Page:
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Re: Is there a Flat-Earth map I can use to actually navigate from A to B to C?
« Reply #31 on: December 03, 2018, 09:41:35 PM »
I think most people are missing an important fundemental point. The world map was not created overnight by one person or even one group or even one nation. It was an international effort that took hundreds of years to complete. Much of the impetus came from either commercial or military interests when nations were empire building and accurate maps were of vital strategic importance.

Accurate maps were made of both nation states and the land and sea routes between them, such as the most efficient and fastest sea routes between the ports of India and Britain. I think we forget how vital and important accurate maps were in those days and how much effort was put into their creation.

The idea that a single or even a group of flat earth believers could come together and produce alternative maps of the world is just preposterous as well as totally impossible.

To answer the original question, the idea that a flat earth map could be produced that someone could navigate by is an impossibility.

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Offline Tom Bishop

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Re: Is there a Flat-Earth map I can use to actually navigate from A to B to C?
« Reply #32 on: December 03, 2018, 09:43:55 PM »
To answer the original question, the idea that a flat earth map could be produced that someone could navigate by is an impossibility.

Have you assessed all possible layouts, continental configurations, jet stream paths, navigational assumptions, to make that statement?

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Offline RonJ

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Re: Is there a Flat-Earth map I can use to actually navigate from A to B to C?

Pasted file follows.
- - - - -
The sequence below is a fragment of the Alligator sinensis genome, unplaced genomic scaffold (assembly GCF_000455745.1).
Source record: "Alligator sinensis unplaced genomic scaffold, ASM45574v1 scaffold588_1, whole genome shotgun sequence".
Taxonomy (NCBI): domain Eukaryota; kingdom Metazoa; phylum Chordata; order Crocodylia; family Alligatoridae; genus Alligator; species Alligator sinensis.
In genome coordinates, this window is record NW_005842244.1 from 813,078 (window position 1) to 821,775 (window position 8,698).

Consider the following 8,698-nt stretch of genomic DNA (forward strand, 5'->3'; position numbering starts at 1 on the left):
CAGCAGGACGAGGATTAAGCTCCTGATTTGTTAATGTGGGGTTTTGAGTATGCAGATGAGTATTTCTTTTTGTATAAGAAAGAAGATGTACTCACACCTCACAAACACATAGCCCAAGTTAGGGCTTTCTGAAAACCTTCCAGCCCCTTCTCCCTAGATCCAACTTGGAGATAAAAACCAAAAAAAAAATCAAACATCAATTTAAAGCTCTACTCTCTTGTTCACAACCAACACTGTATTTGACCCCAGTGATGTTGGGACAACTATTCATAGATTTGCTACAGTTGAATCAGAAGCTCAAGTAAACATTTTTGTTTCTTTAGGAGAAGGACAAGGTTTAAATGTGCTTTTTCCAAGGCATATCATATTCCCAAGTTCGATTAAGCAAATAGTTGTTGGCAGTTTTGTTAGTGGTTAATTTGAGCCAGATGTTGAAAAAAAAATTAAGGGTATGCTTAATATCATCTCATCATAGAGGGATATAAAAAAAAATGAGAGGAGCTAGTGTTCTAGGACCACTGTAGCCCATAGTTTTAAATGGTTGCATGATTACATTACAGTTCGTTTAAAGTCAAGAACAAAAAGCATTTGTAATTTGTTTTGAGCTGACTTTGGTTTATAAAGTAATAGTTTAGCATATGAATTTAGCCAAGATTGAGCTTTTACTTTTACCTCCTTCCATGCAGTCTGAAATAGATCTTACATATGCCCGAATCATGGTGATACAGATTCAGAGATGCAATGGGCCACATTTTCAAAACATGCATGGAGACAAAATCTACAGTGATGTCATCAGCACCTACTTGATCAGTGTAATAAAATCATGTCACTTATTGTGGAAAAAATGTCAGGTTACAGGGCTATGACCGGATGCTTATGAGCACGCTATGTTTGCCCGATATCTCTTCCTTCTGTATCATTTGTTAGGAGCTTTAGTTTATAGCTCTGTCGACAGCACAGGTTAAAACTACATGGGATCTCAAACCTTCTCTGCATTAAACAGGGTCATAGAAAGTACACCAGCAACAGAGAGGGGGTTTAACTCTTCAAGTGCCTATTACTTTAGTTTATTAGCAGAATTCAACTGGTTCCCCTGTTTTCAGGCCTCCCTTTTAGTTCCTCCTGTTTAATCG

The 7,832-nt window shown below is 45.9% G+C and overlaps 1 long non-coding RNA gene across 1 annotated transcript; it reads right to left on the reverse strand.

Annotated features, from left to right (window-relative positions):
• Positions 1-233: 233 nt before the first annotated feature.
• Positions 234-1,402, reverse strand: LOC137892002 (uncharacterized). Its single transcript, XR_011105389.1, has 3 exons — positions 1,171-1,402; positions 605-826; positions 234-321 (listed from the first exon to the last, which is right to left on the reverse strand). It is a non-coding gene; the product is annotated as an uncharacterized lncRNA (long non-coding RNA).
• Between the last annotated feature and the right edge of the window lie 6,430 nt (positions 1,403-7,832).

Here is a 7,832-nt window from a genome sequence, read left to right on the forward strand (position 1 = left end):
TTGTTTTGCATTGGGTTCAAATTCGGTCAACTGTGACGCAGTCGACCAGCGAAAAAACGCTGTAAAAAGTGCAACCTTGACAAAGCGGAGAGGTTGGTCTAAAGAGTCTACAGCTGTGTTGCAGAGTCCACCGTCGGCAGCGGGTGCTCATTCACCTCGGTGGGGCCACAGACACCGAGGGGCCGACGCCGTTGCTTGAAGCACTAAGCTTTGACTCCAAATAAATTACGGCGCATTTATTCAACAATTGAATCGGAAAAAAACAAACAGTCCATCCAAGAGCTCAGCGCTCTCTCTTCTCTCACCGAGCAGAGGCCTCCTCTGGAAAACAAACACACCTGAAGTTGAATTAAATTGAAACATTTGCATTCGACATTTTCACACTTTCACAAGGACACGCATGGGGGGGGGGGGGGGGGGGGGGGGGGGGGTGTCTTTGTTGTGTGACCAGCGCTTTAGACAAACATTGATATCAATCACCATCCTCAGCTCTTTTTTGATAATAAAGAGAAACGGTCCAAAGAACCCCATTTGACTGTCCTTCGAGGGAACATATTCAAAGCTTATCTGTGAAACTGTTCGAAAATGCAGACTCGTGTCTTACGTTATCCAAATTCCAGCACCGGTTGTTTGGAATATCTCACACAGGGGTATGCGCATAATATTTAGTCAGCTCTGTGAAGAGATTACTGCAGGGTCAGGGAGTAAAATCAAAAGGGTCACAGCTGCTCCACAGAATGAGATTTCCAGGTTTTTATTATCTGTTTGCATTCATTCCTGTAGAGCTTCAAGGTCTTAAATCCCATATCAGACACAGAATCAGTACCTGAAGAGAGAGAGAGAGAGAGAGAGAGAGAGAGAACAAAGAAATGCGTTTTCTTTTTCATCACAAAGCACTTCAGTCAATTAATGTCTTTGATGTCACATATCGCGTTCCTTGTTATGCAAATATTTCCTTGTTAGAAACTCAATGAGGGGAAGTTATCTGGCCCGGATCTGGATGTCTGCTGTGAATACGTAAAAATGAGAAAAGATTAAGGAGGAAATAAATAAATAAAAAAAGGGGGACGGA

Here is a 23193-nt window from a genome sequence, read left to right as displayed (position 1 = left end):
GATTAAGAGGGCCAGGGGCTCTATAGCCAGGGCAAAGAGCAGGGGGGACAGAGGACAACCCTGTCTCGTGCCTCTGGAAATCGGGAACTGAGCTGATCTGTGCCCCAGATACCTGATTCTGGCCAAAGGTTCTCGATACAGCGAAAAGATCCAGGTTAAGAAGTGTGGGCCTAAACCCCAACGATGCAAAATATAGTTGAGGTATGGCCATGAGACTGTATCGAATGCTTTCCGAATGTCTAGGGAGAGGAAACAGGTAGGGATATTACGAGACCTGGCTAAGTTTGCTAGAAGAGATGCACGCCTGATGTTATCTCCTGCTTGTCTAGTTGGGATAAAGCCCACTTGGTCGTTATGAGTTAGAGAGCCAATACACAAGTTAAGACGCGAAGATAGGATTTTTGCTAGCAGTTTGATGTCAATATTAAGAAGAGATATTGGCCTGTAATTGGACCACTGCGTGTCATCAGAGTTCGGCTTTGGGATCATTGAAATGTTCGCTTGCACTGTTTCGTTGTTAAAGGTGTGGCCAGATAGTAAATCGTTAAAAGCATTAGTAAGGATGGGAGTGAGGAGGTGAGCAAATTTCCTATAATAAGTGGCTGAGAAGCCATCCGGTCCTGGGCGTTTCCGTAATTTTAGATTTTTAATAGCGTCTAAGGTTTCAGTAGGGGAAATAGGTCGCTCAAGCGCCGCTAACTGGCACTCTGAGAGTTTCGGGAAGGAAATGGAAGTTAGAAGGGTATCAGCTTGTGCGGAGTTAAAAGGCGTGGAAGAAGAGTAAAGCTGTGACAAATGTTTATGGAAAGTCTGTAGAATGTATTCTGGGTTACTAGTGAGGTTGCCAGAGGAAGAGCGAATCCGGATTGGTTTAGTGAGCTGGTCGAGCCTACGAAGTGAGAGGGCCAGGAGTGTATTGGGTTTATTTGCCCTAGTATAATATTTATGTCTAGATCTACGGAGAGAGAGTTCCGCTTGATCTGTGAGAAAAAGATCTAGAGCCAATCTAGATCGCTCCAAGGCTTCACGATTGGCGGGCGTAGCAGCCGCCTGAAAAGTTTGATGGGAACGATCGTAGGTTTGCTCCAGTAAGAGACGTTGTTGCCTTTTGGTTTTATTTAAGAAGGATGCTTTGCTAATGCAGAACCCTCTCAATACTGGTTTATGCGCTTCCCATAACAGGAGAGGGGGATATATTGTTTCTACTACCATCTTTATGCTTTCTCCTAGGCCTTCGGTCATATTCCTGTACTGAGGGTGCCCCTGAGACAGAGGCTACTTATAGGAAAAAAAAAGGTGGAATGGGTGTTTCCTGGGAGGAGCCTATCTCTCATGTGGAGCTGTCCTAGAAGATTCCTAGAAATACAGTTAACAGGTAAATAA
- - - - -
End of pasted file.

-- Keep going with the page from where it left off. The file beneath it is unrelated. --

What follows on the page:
« Reply #33 on: December 03, 2018, 09:58:23 PM »
It's impossible at the present time to make any navigation paths on a flat earth chart because there are no detailed paper charts available that I know of.  I can't even find a usable one on the FET website that I could download and print.  One is needed that shows accurate latitude and longitude lines on it.  Additionally it would have to have a good, accurate scale so distances could be determined.  If one becomes available please let me know.  Then I would be happy to show you that it would never work for any practical navigational purposes.
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Offline Tom Bishop

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Re: Is there a Flat-Earth map I can use to actually navigate from A to B to C?
« Reply #34 on: December 03, 2018, 10:01:17 PM »
It's impossible at the present time to make any navigation paths on a flat earth chart because there are no detailed paper charts available that I know of.  I can't even find a usable one on the FET website that I could download and print.  One is needed that shows accurate latitude and longitude lines on it.  Additionally it would have to have a good, accurate scale so distances could be determined.  If one becomes available please let me know.  Then I would be happy to show you that it would never work for any practical navigational purposes.

I don't recall us ever designing or making a map; only discussions about models with one or two poles. If you are trying to disprove something, then we expect you to disprove all possibilities.